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2008 Undergraduate Scholars

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2008 Undergraduate Scholars
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2008 Undergraduate Scholars
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In 2008, 14 undergraduates participated. They were born in seven different countries and came to us from 10 different universities.


Olga Botvinnik
Massachusetts Institute of Technology
Major: Mathematics and Biological Engineering
Janelia Mentor: Sean Eddy
Botvinnik built a computer algorithm that analyzes protein databases to better define what makes proteins unique.


Jennifer Brown
Oxford University
Major: Physiological Sciences
Janelia Mentor: Joshua Dudman
Brown analyzed a "caged" version of dopamine that is released when exposed to a specific wavelength of light, to better understand how dopamine reinforces particular behaviors in mice.


Kelli Carroll
Davidson College
Major: Biology
Janelia Mentor: Rex Kerr
Carroll examined the role of calcium channels in the link between C. elegans' physical and neurological responses to vibrations, which cause the worms to reflexively move backwards.


Mei-Hsin Cheng
Massachusetts Institute of Technology
Major: Biology
Janelia Mentor: Julie Simpson
Cheng screened several fruit fly lines to identify the neurons involved when the flies use their long nose extensions to eat solutions containing sugar, which may help explain more about fly behavior.


Philip Coen
Cambridge University
Major: Neuroscience/Physics
Janelia Mentor: Vivek Jayaraman
Coen tested whether the behavior of tethered fruit flies is changed when they are exposed to different visual stimuli while walking on a ball, which may help explain fly movement.


Beryl Jones
University of Arizona
Major: Biochemistry, Molecular & Cellular Biology
Janelia Mentor: Lynn Riddiford
Jones looked at the role of a hormone receptor in influencing the size and eating behavior of fruit fly larvae.


Kristopher Kennedy
University of California, Los Angeles
Major: Neuroscience
Janelia Mentor: Michael Reiser
Kennedy studied how fruit flies detect environmental differences, specifically velocity changes, in their immediate area and the minimum difference the flies can detect, which may help explain how flies move.


Taylor LaFlam
Yale University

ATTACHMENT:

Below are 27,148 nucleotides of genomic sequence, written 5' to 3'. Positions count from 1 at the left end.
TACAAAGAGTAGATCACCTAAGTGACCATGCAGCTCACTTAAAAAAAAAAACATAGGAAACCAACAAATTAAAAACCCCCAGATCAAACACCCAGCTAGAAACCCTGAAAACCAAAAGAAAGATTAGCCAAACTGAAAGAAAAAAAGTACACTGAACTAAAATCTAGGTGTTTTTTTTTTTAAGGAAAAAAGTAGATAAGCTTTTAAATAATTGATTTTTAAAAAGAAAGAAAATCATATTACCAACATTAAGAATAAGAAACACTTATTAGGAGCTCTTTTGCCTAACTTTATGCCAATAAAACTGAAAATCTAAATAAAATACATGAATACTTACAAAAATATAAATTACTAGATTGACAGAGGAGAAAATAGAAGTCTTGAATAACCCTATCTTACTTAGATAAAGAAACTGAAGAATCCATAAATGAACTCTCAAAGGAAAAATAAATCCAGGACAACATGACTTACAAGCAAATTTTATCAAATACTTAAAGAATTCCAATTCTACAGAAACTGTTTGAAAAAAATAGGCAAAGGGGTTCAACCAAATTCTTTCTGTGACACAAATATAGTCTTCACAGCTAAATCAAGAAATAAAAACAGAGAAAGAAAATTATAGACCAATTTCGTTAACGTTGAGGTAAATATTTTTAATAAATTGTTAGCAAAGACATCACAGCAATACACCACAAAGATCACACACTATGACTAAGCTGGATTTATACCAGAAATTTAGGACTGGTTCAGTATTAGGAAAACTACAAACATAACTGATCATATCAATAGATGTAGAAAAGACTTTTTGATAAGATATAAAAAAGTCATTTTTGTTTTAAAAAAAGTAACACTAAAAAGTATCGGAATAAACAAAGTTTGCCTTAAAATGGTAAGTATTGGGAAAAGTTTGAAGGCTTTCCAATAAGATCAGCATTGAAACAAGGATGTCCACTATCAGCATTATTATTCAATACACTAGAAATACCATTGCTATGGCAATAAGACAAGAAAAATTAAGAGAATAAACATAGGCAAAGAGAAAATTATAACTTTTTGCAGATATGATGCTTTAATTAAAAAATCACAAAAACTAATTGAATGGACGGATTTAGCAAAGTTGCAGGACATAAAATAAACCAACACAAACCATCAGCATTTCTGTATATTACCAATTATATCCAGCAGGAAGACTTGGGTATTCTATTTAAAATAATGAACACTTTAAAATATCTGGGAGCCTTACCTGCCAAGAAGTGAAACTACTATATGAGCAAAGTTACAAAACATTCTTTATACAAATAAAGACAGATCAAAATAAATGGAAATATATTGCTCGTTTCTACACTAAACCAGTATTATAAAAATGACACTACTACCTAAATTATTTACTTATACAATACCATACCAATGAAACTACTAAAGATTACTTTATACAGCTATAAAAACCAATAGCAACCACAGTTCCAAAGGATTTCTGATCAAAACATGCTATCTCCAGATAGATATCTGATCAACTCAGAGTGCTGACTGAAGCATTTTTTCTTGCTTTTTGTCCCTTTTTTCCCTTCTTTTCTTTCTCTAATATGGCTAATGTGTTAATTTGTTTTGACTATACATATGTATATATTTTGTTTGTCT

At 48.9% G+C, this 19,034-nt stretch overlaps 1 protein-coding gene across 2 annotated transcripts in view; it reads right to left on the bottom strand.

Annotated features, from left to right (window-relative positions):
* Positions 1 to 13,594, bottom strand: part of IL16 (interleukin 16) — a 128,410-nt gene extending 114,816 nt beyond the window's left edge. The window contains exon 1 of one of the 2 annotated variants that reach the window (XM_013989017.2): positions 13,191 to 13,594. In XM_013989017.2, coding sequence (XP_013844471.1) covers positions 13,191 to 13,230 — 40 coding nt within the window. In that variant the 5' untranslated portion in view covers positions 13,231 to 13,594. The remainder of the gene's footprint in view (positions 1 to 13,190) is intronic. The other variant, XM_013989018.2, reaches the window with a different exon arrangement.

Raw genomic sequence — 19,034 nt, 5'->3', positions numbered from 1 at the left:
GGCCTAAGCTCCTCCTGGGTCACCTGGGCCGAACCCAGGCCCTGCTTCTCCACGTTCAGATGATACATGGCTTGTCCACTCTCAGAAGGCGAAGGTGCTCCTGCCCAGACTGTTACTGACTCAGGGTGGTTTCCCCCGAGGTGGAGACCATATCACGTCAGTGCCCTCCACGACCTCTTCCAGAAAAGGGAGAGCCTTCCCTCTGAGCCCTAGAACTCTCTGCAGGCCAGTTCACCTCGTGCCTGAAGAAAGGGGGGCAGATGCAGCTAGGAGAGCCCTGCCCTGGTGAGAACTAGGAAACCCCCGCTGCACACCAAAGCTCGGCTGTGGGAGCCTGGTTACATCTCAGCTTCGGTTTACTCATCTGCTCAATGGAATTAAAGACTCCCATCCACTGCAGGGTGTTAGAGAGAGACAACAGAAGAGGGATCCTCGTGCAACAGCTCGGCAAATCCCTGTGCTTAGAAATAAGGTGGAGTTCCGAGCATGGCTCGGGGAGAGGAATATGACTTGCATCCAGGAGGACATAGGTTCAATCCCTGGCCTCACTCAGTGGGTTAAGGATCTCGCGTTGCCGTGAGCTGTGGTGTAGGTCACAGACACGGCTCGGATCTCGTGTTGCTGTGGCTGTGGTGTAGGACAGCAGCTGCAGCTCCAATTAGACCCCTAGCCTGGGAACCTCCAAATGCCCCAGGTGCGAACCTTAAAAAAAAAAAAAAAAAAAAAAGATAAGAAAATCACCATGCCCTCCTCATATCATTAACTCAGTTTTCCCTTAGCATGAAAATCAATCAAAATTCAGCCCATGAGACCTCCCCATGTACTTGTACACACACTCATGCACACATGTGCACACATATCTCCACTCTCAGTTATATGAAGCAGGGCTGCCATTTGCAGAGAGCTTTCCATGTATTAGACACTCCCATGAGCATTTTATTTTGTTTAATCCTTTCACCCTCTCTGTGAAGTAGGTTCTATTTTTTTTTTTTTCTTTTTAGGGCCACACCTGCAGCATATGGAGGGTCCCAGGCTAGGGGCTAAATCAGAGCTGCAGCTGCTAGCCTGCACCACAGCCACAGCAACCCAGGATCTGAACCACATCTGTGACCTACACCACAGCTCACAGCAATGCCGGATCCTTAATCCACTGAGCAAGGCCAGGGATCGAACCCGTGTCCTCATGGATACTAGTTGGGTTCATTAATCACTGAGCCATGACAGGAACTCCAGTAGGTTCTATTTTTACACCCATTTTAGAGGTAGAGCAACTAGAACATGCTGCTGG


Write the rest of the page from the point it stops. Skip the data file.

Major: Biology
Janelia Mentor: David Clayton
LaFlam examined the grouping of mitochondrial DNA in clumps called nucleoids and the role of the protein EF-Tu in these nucleoids, which will help explain the mechanisms of change in the mitochondrial genome.


Nirmala Paudel
University of Oxford
Major: Biomedical and Information Engineering
Janelia Mentor: Roian Egnor
Paudel recorded mouse vocalizations in different social contexts to find out if there are differences in call rate, duration, and complexity, which may help explain mouse communication.


Kiersten Petersen
Georgia Institute of Technology
Major: Biomedical Engineering
Janelia Mentor: Alla Karpova
Petersen researched RNA expression in different regions of the mouse brain to determine what genes are expressed at high levels in different regions of the brain.


Maria Purice
University of Oregon
Major: Biology, Neuroscience focus
Janelia Mentor: Gerry Rubin
Purice studied gene expression in the brains of fruit fly embryos and integrated the results into a larger 3-D map of the fruit fly brain.


Balaji Ravichandran
University of Cambridge
Major: Physics/Neuroscience
Janelia Mentor: Loren Looger
Ravichandran helped to identify an enzyme that may be able to open up a "genetic cage," which would allow it to be expressed only in selected areas of the nervous system.


Dylan Rich
University College London
Major: Neuroscience
Janelia Mentor: Dmitry Rinberg
Rich tested whether it is possible to measure the brain's response to smell in a live mouse.


Nicholas Sofroniew
University of Cambridge
Major: Mathematics
Janelia Mentor: Dmitri Chklovskii
Sofroniew worked to develop better ways to detect mitochondria and recreate their position in neurons on electron microscope scans of rat brains.